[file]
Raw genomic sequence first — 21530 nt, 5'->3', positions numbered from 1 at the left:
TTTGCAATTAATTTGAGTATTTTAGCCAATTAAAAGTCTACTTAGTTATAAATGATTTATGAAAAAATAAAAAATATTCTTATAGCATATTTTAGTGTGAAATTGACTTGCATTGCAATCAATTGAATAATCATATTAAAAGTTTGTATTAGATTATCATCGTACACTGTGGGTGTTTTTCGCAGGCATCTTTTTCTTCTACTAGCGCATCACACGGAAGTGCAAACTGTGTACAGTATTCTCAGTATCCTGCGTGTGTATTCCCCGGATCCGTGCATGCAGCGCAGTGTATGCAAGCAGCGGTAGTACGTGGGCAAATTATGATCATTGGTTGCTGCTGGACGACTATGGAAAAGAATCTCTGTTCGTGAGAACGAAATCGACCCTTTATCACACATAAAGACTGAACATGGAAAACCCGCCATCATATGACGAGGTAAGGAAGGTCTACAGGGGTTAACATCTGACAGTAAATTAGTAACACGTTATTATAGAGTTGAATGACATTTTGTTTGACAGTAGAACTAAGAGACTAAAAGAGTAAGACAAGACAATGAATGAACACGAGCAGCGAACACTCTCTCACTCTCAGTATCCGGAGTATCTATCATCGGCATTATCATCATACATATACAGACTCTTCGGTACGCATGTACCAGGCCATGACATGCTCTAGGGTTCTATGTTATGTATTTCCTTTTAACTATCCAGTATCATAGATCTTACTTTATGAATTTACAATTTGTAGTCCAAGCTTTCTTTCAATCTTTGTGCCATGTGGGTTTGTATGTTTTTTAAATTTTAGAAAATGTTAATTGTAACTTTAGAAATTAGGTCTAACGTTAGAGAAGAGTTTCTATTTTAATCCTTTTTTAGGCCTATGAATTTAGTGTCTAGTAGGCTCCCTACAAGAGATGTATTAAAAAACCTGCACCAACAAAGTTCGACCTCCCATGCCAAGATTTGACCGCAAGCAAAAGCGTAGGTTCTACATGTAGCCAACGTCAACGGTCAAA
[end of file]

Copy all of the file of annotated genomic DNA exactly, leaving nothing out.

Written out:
Raw genomic sequence first — 21530 nt, 5'->3', positions numbered from 1 at the left:
TTTGCAATTAATTTGAGTATTTTAGCCAATTAAAAGTCTACTTAGTTATAAATGATTTATGAAAAAATAAAAAATATTCTTATAGCATATTTTAGTGTGAAATTGACTTGCATTGCAATCAATTGAATAATCATATTAAAAGTTTGTATTAGATTATCATCGTACACTGTGGGTGTTTTTCGCAGGCATCTTTTTCTTCTACTAGCGCATCACACGGAAGTGCAAACTGTGTACAGTATTCTCAGTATCCTGCGTGTGTATTCCCCGGATCCGTGCATGCAGCGCAGTGTATGCAAGCAGCGGTAGTACGTGGGCAAATTATGATCATTGGTTGCTGCTGGACGACTATGGAAAAGAATCTCTGTTCGTGAGAACGAAATCGACCCTTTATCACACATAAAGACTGAACATGGAAAACCCGCCATCATATGACGAGGTAAGGAAGGTCTACAGGGGTTAACATCTGACAGTAAATTAGTAACACGTTATTATAGAGTTGAATGACATTTTGTTTGACAGTAGAACTAAGAGACTAAAAGAGTAAGACAAGACAATGAATGAACACGAGCAGCGAACACTCTCTCACTCTCAGTATCCGGAGTATCTATCATCGGCATTATCATCATACATATACAGACTCTTCGGTACGCATGTACCAGGCCATGACATGCTCTAGGGTTCTATGTTATGTATTTCCTTTTAACTATCCAGTATCATAGATCTTACTTTATGAATTTACAATTTGTAGTCCAAGCTTTCTTTCAATCTTTGTGCCATGTGGGTTTGTATGTTTTTTAAATTTTAGAAAATGTTAATTGTAACTTTAGAAATTAGGTCTAACGTTAGAGAAGAGTTTCTATTTTAATCCTTTTTTAGGCCTATGAATTTAGTGTCTAGTAGGCTCCCTACAAGAGATGTATTAAAAAACCTGCACCAACAAAGTTCGACCTCCCATGCCAAGATTTGACCGCAAGCAAAAGCGTAGGTTCTACATGTAGCCAACGTCAACGGTCAAA